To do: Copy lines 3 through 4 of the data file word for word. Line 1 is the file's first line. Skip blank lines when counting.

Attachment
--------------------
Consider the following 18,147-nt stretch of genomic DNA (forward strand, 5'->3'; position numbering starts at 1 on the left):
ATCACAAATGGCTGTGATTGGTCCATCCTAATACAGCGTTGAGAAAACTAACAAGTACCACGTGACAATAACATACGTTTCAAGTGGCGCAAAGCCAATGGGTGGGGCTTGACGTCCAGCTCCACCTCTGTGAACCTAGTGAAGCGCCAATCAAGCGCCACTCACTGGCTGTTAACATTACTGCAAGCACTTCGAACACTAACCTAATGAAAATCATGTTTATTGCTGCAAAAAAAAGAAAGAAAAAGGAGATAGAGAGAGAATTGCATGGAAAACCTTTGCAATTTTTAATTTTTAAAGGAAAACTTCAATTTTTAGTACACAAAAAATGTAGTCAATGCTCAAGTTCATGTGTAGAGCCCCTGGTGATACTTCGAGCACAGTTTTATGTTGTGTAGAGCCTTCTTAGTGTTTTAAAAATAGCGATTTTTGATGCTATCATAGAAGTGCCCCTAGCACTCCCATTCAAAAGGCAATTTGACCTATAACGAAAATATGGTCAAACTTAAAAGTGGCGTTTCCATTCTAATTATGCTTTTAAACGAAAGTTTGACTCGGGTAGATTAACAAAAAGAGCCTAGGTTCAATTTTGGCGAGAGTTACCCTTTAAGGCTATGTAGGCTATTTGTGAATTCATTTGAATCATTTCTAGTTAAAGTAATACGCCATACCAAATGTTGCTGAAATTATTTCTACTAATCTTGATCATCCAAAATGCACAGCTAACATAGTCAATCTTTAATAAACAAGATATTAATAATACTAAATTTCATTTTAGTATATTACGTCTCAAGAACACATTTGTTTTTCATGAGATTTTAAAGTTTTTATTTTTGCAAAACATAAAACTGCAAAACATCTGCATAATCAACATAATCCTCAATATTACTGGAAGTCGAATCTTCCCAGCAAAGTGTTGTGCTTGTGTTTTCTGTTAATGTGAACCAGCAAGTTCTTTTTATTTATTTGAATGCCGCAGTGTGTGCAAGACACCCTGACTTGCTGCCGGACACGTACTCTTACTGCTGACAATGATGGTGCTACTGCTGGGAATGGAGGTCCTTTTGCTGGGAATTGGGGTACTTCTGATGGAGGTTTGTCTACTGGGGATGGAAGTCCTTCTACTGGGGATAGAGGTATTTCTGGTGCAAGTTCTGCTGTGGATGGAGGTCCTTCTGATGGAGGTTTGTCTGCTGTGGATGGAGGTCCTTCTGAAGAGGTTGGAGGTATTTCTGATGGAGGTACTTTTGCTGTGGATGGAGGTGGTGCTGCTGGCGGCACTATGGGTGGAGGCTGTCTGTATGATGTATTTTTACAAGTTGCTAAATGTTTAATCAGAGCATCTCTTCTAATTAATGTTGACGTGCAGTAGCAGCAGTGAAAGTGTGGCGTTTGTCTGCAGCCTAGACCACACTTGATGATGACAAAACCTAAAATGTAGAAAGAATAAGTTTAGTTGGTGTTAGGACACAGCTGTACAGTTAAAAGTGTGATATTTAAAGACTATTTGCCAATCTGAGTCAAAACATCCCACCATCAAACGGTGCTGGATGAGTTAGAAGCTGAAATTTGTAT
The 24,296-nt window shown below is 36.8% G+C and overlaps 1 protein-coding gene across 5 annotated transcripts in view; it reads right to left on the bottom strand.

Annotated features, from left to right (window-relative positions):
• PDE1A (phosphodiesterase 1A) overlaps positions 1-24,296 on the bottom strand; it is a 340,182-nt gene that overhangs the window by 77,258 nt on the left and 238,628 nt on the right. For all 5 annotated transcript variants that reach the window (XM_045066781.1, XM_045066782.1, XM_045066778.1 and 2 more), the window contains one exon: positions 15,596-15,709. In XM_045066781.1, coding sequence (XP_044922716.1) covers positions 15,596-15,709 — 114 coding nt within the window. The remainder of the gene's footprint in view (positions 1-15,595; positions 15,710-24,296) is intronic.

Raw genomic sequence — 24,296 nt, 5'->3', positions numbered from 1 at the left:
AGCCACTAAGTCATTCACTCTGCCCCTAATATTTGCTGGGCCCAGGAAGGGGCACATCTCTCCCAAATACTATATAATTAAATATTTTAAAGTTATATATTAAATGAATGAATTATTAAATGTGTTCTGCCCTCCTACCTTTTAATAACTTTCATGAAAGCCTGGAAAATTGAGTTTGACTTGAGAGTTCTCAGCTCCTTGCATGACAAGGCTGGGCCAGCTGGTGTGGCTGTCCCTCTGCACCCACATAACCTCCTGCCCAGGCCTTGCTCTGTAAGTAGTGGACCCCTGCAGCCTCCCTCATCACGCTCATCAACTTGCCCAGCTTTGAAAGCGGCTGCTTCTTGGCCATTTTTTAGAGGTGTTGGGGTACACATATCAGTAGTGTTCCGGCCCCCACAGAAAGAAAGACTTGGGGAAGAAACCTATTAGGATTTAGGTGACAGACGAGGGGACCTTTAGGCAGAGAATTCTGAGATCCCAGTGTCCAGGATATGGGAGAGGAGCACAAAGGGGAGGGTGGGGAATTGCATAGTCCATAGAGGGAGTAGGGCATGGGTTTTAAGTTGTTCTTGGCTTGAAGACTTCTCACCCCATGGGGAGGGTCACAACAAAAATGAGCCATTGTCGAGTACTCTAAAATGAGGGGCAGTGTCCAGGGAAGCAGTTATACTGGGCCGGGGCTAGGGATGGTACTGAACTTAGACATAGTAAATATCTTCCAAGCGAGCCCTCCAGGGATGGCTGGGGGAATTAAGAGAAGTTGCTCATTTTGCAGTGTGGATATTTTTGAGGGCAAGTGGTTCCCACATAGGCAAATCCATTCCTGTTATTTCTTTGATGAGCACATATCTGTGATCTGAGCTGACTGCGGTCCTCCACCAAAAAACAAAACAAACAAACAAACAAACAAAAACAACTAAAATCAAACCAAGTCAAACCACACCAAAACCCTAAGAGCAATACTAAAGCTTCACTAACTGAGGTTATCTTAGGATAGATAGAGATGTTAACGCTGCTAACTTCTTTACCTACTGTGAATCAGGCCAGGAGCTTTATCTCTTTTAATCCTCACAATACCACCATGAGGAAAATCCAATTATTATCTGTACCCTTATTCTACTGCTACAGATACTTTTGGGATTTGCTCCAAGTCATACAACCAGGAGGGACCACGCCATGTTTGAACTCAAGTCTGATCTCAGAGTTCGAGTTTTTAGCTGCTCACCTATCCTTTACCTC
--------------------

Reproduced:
The 24,296-nt window shown below is 36.8% G+C and overlaps 1 protein-coding gene across 5 annotated transcripts in view; it reads right to left on the bottom strand.

Annotated features, from left to right (window-relative positions):